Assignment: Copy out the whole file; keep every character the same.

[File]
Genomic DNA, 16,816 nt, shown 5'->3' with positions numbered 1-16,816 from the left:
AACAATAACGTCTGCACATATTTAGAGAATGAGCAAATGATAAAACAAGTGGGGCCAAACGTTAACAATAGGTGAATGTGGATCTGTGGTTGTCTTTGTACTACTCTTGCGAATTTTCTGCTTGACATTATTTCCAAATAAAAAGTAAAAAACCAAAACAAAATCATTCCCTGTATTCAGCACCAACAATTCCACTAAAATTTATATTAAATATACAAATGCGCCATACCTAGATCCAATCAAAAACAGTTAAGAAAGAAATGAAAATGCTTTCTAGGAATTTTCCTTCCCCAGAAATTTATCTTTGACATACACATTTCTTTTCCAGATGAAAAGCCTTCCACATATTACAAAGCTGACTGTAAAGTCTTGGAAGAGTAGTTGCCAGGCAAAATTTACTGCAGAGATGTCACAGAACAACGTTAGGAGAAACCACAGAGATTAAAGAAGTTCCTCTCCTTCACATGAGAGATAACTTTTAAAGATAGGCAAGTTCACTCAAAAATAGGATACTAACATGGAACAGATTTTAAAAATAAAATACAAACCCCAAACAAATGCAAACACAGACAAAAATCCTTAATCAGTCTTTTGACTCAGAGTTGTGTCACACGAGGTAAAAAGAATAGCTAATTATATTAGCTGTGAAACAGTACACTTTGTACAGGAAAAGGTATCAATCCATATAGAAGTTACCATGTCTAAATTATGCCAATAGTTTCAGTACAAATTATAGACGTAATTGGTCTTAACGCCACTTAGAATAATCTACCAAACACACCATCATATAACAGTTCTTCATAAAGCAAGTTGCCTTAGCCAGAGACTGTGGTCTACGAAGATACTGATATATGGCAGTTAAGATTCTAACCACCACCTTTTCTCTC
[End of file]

Genomic DNA, 16,816 nt, shown 5'->3' with positions numbered 1-16,816 from the left:
AACAATAACGTCTGCACATATTTAGAGAATGAGCAAATGATAAAACAAGTGGGGCCAAACGTTAACAATAGGTGAATGTGGATCTGTGGTTGTCTTTGTACTACTCTTGCGAATTTTCTGCTTGACATTATTTCCAAATAAAAAGTAAAAAACCAAAACAAAATCATTCCCTGTATTCAGCACCAACAATTCCACTAAAATTTATATTAAATATACAAATGCGCCATACCTAGATCCAATCAAAAACAGTTAAGAAAGAAATGAAAATGCTTTCTAGGAATTTTCCTTCCCCAGAAATTTATCTTTGACATACACATTTCTTTTCCAGATGAAAAGCCTTCCACATATTACAAAGCTGACTGTAAAGTCTTGGAAGAGTAGTTGCCAGGCAAAATTTACTGCAGAGATGTCACAGAACAACGTTAGGAGAAACCACAGAGATTAAAGAAGTTCCTCTCCTTCACATGAGAGATAACTTTTAAAGATAGGCAAGTTCACTCAAAAATAGGATACTAACATGGAACAGATTTTAAAAATAAAATACAAACCCCAAACAAATGCAAACACAGACAAAAATCCTTAATCAGTCTTTTGACTCAGAGTTGTGTCACACGAGGTAAAAAGAATAGCTAATTATATTAGCTGTGAAACAGTACACTTTGTACAGGAAAAGGTATCAATCCATATAGAAGTTACCATGTCTAAATTATGCCAATAGTTTCAGTACAAATTATAGACGTAATTGGTCTTAACGCCACTTAGAATAATCTACCAAACACACCATCATATAACAGTTCTTCATAAAGCAAGTTGCCTTAGCCAGAGACTGTGGTCTACGAAGATACTGATATATGGCAGTTAAGATTCTAACCACCACCTTTTCTCTC